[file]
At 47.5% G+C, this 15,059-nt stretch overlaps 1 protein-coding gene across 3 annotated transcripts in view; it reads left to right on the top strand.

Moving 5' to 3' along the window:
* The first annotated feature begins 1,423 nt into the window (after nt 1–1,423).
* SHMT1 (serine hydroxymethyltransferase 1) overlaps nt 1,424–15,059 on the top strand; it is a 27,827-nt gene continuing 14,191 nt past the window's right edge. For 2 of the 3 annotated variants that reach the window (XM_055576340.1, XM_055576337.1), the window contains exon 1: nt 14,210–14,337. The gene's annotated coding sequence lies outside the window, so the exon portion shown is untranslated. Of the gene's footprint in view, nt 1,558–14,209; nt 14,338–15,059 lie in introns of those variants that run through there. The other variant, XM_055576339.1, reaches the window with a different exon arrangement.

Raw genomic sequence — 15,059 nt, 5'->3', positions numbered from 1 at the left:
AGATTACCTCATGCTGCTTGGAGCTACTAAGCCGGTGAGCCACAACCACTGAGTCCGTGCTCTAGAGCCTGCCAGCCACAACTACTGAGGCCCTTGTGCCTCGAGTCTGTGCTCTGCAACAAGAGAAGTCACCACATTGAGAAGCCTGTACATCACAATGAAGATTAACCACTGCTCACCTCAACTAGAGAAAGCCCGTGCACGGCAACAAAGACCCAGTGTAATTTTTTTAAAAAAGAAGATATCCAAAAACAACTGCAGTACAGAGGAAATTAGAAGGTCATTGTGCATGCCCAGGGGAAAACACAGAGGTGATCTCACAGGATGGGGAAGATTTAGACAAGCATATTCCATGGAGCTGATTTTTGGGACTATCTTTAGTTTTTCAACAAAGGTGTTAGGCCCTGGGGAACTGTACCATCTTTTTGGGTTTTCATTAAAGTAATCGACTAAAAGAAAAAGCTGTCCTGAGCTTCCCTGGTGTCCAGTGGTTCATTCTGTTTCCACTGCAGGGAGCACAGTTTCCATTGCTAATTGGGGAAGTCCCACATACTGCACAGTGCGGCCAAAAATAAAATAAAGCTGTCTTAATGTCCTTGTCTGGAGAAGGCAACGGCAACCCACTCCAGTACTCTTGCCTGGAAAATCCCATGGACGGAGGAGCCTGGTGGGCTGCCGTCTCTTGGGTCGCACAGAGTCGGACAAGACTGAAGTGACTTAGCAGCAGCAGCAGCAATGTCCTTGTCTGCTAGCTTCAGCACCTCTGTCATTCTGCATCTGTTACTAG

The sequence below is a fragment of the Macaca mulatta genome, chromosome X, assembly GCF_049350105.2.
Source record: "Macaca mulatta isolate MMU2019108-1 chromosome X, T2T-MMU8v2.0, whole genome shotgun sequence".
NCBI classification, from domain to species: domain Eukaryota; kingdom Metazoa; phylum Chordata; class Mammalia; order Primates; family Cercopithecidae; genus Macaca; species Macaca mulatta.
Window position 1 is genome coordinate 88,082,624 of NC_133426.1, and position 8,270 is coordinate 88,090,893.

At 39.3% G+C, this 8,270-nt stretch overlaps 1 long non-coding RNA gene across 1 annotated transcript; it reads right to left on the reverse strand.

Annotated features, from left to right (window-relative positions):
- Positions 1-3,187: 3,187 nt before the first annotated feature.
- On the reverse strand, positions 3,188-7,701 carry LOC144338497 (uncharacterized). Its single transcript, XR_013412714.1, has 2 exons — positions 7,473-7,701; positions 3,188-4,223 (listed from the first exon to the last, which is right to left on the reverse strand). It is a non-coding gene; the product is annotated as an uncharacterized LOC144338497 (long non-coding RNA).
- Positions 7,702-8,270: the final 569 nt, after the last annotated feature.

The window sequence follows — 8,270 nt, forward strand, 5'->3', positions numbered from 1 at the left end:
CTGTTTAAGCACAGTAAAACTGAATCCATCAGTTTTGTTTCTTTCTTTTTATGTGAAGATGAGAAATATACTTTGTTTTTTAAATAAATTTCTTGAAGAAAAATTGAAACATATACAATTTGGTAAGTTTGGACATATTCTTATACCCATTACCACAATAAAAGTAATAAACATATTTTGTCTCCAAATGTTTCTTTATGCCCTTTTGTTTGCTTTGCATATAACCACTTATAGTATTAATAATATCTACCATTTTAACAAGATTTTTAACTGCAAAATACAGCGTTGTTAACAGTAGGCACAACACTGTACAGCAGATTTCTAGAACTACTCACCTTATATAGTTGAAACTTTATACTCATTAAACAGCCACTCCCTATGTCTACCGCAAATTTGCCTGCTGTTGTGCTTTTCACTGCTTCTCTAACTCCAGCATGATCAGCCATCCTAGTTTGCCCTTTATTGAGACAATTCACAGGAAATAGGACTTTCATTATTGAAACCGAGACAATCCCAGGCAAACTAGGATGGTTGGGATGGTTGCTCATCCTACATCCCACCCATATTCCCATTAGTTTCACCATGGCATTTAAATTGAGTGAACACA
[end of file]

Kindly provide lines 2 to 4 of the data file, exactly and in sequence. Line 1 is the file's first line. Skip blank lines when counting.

Moving 5' to 3' along the window:
* The first annotated feature begins 1,423 nt into the window (after nt 1–1,423).
* SHMT1 (serine hydroxymethyltransferase 1) overlaps nt 1,424–15,059 on the top strand; it is a 27,827-nt gene continuing 14,191 nt past the window's right edge. For 2 of the 3 annotated variants that reach the window (XM_055576340.1, XM_055576337.1), the window contains exon 1: nt 14,210–14,337. The gene's annotated coding sequence lies outside the window, so the exon portion shown is untranslated. Of the gene's footprint in view, nt 1,558–14,209; nt 14,338–15,059 lie in introns of those variants that run through there. The other variant, XM_055576339.1, reaches the window with a different exon arrangement.